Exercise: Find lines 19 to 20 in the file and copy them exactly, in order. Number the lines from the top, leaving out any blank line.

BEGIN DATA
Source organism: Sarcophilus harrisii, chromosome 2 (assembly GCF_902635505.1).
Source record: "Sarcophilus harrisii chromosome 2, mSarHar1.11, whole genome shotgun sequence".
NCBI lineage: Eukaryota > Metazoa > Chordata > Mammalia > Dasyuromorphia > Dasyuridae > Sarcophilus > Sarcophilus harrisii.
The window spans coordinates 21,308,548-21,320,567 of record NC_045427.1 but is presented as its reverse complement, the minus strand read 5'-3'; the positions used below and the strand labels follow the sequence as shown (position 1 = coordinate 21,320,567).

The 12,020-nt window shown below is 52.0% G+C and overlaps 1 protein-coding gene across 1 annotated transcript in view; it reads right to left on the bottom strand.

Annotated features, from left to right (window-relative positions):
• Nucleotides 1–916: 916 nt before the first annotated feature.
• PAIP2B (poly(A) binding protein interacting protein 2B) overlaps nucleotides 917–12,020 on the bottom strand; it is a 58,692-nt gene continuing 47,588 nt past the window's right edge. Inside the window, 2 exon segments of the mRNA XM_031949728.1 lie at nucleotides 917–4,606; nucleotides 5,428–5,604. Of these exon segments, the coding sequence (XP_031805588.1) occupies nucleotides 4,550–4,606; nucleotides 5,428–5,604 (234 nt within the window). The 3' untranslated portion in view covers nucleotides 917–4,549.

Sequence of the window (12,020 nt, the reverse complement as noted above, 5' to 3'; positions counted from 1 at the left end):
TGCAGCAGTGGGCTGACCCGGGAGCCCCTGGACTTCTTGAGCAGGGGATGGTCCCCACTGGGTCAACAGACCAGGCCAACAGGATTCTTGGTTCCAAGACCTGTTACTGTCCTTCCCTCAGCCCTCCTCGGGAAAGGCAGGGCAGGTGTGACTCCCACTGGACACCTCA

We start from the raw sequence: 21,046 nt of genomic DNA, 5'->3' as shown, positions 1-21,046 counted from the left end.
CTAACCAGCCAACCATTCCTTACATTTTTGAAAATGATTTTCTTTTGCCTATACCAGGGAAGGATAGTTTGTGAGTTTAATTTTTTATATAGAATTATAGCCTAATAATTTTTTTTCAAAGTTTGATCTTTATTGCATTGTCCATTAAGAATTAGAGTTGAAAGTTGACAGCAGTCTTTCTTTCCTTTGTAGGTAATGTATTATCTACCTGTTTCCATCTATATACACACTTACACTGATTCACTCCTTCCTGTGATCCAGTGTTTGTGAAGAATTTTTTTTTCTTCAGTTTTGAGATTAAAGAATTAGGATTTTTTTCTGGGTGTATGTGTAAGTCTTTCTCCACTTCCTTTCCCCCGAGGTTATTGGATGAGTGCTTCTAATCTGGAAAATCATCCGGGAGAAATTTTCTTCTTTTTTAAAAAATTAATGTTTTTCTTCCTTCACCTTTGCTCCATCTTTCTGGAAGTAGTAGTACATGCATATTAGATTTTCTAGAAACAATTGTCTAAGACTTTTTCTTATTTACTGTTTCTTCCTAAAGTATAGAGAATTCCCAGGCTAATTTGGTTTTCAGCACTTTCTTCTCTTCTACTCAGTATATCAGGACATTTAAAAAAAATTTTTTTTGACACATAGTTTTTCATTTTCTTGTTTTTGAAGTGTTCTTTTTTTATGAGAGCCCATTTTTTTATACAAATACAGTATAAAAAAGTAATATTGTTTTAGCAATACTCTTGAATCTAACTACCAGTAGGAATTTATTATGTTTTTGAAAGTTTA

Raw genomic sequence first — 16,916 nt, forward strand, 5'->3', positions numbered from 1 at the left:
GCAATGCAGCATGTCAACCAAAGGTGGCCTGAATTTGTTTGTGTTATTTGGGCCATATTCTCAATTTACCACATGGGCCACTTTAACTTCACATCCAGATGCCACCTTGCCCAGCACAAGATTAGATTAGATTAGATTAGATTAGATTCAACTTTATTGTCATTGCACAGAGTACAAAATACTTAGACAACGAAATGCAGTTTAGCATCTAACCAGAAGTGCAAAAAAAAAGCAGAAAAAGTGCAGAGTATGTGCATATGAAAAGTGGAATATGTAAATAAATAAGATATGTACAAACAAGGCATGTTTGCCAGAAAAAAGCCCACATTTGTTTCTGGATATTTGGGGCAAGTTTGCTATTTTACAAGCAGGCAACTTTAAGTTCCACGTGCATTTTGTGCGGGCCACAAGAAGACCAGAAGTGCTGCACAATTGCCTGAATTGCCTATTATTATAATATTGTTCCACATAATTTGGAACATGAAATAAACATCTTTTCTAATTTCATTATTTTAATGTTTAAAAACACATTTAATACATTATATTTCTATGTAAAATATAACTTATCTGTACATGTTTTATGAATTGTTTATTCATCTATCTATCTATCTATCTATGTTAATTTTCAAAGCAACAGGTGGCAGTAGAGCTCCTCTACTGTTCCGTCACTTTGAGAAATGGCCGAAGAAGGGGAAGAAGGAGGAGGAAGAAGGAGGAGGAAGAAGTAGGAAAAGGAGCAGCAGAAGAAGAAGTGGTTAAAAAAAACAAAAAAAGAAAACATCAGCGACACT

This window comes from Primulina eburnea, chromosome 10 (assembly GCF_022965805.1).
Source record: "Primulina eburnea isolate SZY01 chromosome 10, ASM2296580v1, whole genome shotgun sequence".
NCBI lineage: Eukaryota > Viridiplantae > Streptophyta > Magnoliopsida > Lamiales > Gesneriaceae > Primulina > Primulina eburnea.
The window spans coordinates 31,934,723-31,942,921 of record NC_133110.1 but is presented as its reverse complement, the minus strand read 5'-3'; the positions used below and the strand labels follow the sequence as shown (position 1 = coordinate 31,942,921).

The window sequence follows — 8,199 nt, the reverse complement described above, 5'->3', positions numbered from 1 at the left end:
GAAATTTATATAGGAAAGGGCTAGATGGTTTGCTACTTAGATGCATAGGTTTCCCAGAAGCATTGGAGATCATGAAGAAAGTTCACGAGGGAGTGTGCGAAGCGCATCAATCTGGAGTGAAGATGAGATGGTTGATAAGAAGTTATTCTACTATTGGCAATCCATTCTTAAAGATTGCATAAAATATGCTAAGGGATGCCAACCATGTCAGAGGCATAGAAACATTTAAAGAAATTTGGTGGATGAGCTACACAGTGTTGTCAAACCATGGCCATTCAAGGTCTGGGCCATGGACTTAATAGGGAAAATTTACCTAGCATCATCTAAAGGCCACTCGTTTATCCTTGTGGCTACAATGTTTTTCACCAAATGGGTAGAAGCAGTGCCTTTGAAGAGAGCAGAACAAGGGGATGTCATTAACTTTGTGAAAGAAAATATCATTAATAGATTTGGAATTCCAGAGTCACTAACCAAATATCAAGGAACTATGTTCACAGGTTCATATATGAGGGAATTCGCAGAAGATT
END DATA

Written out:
The window sequence follows — 8,199 nt, the reverse complement described above, 5'->3', positions numbered from 1 at the left end:
GAAATTTATATAGGAAAGGGCTAGATGGTTTGCTACTTAGATGCATAGGTTTCCCAGAAGCATTGGAGATCATGAAGAAAGTTCACGAGGGAGTGTGCGAAGCGCATCAATCTGGAGTGAAGATGAGATGGTTGATAAGAAGTTATTCTACTATTGGCAATCCATTCTTAAAGATTGCATAAAATATGCTAAGGGATGCCAACCATGTCAGAGGCATAGAAACATTTAAAGAAATTTGGTGGATGAGCTACACAGTGTTGTCAAACCATGGCCATTCAAGGTCTGGGCCATGGACTTAATAGGGAAAATTTACCTAGCATCATCTAAAGGCCACTCGTTTATCCTTGTGGCTACAATGTTTTTCACCAAATGGGTAGAAGCAGTGCCTTTGAAGAGAGCAGAACAAGGGGATGTCATTAACTTTGTGAAAGAAAATATCATTAATAGATTTGGAATTCCAGAGTCACTAACCAAATATCAAGGAACTATGTTCACAGGTTCATATATGAGGGAATTCGCAGAAGATT